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Chris Yon and Johanna Meyer/Judy Bauerlein

By Linda Shapiro

Chris Yon and Johanna Meyer/Judy Bauerlein
The Southern Theater
Minneapolis, MN
July 22–24, 2010
Reviewed by Linda Shapiro

 

Chris Yon's Infinite Multiverse. Performers front to back: Taryn Griggs, Yon, Kristin Van Loon, and Justin Jones. Photo by Sean Smuda.

 

Chris Yon’s The Infinite Multiverse: Montage Episode begins with  four dancers in black denim enthusiastically attacking a jazz-inflected routine. They cycle through relentlessly geometric patterns with off beat skitters, hops, and claps as a marching band plays an upbeat version of “Lili Marlene.” As if cued by downhearted Lili pining for her soldier lover, they strike a series of poses in isolated pools of light—noirish movie stills fraught with dramatic tension. 


Throughout Infinite, images from multiple sources overlap. Dancers perform animated scenes, sometimes with the hyperbolic gyrations of Stepford wives gone amok, sometimes with spectral melancholy, as if recycling old passions. At one point Yon does what looks like a weirdly wired fox trot. He fires off a volley of gestures with the well-oiled absurdity of a Tinguely machine. Shifting from side to side, while staying mostly in place, he sashays, glides, throws in tricky little maneuvers. The effect is both witty and sinister, like the ghostly ballroom scene in the film The Shining.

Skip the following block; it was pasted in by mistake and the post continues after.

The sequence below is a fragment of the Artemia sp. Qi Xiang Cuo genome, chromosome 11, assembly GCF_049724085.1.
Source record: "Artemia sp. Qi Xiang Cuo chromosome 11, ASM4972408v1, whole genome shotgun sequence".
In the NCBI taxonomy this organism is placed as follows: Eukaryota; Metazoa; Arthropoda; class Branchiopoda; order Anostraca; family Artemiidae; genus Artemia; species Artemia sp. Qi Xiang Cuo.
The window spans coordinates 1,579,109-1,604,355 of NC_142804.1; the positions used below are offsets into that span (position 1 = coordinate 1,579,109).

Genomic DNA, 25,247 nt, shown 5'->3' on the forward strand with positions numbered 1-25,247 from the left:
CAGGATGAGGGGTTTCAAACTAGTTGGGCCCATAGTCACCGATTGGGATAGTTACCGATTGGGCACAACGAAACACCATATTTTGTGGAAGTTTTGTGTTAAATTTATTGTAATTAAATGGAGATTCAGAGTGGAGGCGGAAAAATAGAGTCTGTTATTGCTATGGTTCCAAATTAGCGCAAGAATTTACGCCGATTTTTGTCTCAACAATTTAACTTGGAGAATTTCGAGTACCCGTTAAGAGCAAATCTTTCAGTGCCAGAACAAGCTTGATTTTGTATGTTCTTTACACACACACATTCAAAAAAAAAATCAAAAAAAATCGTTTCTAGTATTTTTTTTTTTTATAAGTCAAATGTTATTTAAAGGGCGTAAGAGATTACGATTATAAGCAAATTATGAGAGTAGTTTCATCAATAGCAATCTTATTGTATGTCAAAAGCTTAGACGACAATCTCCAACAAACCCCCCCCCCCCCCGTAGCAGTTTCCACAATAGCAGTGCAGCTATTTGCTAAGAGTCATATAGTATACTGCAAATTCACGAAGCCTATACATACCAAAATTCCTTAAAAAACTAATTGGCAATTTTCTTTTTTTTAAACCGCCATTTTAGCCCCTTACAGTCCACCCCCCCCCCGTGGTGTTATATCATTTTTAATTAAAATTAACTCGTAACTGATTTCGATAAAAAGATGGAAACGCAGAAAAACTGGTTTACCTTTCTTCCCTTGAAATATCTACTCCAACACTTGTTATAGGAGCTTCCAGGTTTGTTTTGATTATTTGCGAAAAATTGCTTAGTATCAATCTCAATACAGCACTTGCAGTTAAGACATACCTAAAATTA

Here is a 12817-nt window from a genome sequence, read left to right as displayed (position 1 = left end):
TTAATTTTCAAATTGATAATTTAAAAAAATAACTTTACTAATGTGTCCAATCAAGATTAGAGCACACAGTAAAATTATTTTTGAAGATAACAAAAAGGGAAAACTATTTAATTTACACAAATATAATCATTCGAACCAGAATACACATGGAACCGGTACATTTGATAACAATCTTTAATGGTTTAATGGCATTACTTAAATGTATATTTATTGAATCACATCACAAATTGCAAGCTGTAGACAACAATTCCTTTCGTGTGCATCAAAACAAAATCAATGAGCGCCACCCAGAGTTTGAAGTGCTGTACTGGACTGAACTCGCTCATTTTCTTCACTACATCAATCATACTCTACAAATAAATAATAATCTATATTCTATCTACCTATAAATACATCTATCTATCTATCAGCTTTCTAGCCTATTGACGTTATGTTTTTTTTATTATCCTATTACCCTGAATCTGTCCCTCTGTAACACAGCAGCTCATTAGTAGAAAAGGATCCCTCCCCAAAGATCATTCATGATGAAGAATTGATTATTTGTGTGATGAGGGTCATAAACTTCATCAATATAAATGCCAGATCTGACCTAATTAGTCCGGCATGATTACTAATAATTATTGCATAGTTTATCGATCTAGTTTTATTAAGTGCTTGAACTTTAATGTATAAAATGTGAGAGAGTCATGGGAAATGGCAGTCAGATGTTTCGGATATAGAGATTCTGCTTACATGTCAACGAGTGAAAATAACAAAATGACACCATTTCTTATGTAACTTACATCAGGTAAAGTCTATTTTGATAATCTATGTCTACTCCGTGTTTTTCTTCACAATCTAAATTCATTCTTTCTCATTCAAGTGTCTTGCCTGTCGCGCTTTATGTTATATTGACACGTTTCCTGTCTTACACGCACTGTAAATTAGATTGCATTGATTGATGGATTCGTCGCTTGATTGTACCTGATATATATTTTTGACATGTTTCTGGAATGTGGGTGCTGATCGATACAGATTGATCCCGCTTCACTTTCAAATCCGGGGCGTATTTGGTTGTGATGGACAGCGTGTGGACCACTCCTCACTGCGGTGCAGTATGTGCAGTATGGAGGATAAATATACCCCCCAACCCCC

Eventually Yon departs, beckoned by an otherworldly cone of light.  He shambles offstage, leaving the other excellent performers (Taryn Griggs, Justin Jones, Kristin Van Loon) to complete a tour de force of Space Ranger semaphoric arm signals over accelerating legs. It’s as if material had been created separately for the upper, lower, right, and left quadrants of the body, then interwoven in phrases that constantly shift direction and intent. Accompanied by a mood-altering sound score that includes music from the Munich Meistersingers, The Hawaiian Beachcombers, Harpo Marx, and Dan the Automator, the nuanced performers delineate a world that is simultaneously sensual, droll, ominous, and obsessive.

 

This shared program opened with Stroll, created and performed by Johanna Meyer and Judy Bauerlein. The two enter in lab coats, perform a little amateurish mime, pose on chairs and with a child’s tiger mask, crawl around, pull chairs out from under one another. They wear dark glasses, and one has a cigarette dangling from her mouth. They look like Mad Men extras, complete with fake fur coats. One of them seems to suffer a heart attack, a spool of red ribbon unfurling from her chest. The high point of this mix of silliness and postmodern pretension is a sleek floor fan shimmering in an aura of light (designed by Per Olson). It stirred the air in a way Stroll certainly never does.